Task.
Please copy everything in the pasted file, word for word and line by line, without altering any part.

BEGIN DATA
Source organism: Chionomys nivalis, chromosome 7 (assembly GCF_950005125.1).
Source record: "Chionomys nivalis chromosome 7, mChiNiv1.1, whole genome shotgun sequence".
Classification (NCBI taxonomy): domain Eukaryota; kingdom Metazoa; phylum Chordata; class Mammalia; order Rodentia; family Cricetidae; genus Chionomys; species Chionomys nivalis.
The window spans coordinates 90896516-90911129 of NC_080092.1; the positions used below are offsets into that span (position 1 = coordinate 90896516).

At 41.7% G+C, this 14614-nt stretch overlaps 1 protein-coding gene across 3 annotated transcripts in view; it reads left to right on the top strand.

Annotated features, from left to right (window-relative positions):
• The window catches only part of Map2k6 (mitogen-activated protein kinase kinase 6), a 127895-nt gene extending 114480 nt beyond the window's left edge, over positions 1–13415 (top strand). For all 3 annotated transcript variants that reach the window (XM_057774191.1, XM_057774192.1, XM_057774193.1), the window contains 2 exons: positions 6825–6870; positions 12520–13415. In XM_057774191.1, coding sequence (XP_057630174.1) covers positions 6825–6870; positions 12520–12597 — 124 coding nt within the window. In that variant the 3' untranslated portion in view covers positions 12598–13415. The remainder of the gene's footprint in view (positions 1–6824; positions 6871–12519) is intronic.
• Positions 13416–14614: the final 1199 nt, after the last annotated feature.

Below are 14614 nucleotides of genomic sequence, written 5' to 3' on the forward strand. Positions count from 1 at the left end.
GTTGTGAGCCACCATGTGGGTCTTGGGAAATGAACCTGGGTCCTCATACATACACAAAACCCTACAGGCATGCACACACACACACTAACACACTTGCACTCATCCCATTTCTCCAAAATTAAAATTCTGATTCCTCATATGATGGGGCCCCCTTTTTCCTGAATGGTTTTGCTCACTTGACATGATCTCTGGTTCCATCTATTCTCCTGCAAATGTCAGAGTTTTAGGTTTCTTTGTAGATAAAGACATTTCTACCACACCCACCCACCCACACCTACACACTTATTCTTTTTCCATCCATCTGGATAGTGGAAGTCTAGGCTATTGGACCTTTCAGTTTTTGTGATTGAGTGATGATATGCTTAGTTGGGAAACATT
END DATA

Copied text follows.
Source organism: Chionomys nivalis, chromosome 7 (assembly GCF_950005125.1).
Source record: "Chionomys nivalis chromosome 7, mChiNiv1.1, whole genome shotgun sequence".
Classification (NCBI taxonomy): domain Eukaryota; kingdom Metazoa; phylum Chordata; class Mammalia; order Rodentia; family Cricetidae; genus Chionomys; species Chionomys nivalis.
The window spans coordinates 90896516-90911129 of NC_080092.1; the positions used below are offsets into that span (position 1 = coordinate 90896516).

At 41.7% G+C, this 14614-nt stretch overlaps 1 protein-coding gene across 3 annotated transcripts in view; it reads left to right on the top strand.

Annotated features, from left to right (window-relative positions):
• The window catches only part of Map2k6 (mitogen-activated protein kinase kinase 6), a 127895-nt gene extending 114480 nt beyond the window's left edge, over positions 1–13415 (top strand). For all 3 annotated transcript variants that reach the window (XM_057774191.1, XM_057774192.1, XM_057774193.1), the window contains 2 exons: positions 6825–6870; positions 12520–13415. In XM_057774191.1, coding sequence (XP_057630174.1) covers positions 6825–6870; positions 12520–12597 — 124 coding nt within the window. In that variant the 3' untranslated portion in view covers positions 12598–13415. The remainder of the gene's footprint in view (positions 1–6824; positions 6871–12519) is intronic.
• Positions 13416–14614: the final 1199 nt, after the last annotated feature.

Below are 14614 nucleotides of genomic sequence, written 5' to 3' on the forward strand. Positions count from 1 at the left end.
GTTGTGAGCCACCATGTGGGTCTTGGGAAATGAACCTGGGTCCTCATACATACACAAAACCCTACAGGCATGCACACACACACACTAACACACTTGCACTCATCCCATTTCTCCAAAATTAAAATTCTGATTCCTCATATGATGGGGCCCCCTTTTTCCTGAATGGTTTTGCTCACTTGACATGATCTCTGGTTCCATCTATTCTCCTGCAAATGTCAGAGTTTTAGGTTTCTTTGTAGATAAAGACATTTCTACCACACCCACCCACCCACACCTACACACTTATTCTTTTTCCATCCATCTGGATAGTGGAAGTCTAGGCTATTGGACCTTTCAGTTTTTGTGATTGAGTGATGATATGCTTAGTTGGGAAACATT